The colors also work similarly to underglazes where they do not run or mix together, but you do not need to add the clear coat after your students finish painting! This is a glossy glaze. You will need to encourage students 2-3 coats, usually I only tell my students 2 and it is plenty!
When I taught clay at Cheekwood Botanical Garden and Arts Museum for 3 summers, these were the glazes that were in the studio. I absolutely fell in love with them and use them in my own elementary classroom now. I even get them through my clay sells man locally for under $10 a pint!!!! Super reasonable!
So if you are struggling with "What glazes to buy," I highly recommend checking out Mayco's foundations!
Below are some pieces that were glazes using this marvelous product! Happy Glazing!
These are short minute and a half snippets about art elements, design, types of art, and artists. The students love them, and because they were made and aired in Nashville, some of my students are familiar with the series or the places that are shown in the video clips.
Just a few things that have completely changed my life this school year may seem simple, but this is the first year I've implemented them.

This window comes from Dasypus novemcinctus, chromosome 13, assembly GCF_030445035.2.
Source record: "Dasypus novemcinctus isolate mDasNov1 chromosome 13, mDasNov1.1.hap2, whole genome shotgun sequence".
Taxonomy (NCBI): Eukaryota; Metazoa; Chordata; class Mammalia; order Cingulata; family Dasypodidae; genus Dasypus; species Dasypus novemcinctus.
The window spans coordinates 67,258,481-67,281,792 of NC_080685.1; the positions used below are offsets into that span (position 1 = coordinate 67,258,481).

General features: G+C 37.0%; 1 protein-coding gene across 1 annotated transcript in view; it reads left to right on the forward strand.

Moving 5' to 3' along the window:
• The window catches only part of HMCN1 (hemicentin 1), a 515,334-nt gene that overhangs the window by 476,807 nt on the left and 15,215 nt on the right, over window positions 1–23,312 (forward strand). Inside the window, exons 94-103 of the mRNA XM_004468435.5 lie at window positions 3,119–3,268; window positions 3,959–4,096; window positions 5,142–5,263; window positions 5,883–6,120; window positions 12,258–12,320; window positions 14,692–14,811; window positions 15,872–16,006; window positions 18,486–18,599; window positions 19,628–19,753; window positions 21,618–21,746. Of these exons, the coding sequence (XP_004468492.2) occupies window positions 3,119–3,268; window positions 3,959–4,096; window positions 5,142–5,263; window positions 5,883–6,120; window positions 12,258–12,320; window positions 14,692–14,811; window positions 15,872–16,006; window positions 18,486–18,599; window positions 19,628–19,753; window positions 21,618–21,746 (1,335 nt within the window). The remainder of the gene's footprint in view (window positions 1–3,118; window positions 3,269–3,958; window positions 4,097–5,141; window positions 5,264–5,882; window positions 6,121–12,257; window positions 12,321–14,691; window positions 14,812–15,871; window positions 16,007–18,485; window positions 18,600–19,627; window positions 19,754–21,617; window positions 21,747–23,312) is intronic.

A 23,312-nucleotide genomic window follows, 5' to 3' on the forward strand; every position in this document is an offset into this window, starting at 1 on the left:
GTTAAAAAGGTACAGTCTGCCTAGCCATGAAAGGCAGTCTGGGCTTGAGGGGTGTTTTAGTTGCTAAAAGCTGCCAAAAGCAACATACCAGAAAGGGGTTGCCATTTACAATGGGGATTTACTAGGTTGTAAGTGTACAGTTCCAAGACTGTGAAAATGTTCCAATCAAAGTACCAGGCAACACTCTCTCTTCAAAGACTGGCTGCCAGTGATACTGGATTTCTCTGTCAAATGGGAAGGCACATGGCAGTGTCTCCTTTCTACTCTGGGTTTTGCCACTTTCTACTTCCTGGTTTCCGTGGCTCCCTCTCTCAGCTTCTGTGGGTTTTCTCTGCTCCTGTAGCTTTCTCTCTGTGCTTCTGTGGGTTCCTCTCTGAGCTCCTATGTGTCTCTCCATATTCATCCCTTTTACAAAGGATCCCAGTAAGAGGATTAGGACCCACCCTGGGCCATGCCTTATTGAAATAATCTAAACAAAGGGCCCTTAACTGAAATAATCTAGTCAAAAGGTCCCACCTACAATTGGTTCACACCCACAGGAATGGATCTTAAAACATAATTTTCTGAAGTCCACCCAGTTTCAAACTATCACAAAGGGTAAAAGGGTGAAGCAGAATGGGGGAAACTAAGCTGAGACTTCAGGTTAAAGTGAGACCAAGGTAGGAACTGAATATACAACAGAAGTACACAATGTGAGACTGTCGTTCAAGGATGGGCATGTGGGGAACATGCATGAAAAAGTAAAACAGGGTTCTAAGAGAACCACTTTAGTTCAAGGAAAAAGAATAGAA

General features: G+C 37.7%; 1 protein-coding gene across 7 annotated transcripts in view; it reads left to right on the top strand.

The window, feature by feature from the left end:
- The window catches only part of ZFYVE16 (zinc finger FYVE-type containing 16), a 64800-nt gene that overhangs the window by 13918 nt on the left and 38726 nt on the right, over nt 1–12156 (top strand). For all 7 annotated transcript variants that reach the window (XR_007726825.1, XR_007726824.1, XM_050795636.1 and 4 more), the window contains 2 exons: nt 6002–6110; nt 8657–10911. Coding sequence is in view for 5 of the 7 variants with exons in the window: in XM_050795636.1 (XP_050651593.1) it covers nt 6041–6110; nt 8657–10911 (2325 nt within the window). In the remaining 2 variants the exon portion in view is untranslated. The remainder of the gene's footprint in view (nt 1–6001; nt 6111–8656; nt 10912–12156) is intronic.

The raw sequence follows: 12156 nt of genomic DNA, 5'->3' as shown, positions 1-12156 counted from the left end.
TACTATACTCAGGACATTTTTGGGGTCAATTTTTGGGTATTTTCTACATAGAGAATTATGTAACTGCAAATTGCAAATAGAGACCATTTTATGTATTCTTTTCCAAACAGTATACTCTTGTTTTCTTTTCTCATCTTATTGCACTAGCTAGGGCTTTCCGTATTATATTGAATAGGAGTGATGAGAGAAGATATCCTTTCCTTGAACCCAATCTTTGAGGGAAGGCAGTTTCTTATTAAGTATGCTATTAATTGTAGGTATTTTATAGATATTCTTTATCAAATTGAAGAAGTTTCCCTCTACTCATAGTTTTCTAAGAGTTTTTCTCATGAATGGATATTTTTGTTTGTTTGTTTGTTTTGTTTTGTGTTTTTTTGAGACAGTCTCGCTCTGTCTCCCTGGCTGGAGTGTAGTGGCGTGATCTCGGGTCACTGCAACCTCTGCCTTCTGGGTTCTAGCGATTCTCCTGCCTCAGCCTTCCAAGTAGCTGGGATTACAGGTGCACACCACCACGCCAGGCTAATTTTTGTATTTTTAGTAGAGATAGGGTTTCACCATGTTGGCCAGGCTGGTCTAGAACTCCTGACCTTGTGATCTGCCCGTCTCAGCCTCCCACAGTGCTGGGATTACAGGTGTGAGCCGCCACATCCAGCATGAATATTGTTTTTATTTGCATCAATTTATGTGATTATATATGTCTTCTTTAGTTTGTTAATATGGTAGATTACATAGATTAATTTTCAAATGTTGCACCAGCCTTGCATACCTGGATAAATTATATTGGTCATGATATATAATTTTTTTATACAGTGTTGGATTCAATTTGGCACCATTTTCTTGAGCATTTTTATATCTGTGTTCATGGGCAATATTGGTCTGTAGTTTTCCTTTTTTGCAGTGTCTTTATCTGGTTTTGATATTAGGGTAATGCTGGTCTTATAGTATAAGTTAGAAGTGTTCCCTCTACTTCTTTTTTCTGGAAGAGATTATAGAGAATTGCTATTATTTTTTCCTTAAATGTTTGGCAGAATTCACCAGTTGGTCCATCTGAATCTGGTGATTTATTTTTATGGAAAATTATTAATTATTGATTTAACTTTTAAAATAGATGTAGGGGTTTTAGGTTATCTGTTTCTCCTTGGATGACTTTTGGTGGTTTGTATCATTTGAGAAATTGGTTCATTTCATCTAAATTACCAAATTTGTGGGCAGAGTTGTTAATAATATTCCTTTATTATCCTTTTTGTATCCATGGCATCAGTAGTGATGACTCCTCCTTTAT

The first, is simply duct tape, which is awesome for all sorts of things. While visiting a friends classroom I noticed that she had a carpet for students for sitting on the floor- however students will pull up carpets edges, pull them apart, run and slide on the carpet, it can be a mess! This teacher friend of mine had her carpet taped down around the edges. Simple but effective! No more sliding, less distractions! In the photo below you can also see my duct tape line for students to line up on at the end of each class. Duct tape for the win!
Another great trick I recently figured out was using a squishy knee pad (typically used for gardening,) can be brought indoors and used when loading or emptying the dry rack! No more knee bruises.
Teaching where I teach in Antioch Tennessee, it seems like an unusual spot for a diverse community yet we have three translators on staff and multiple languages spoken throughout our school. I love our crazy mix of cultures at our school and it often inspires me to teach lessons that feature some of the cultures that we have in my art lessons.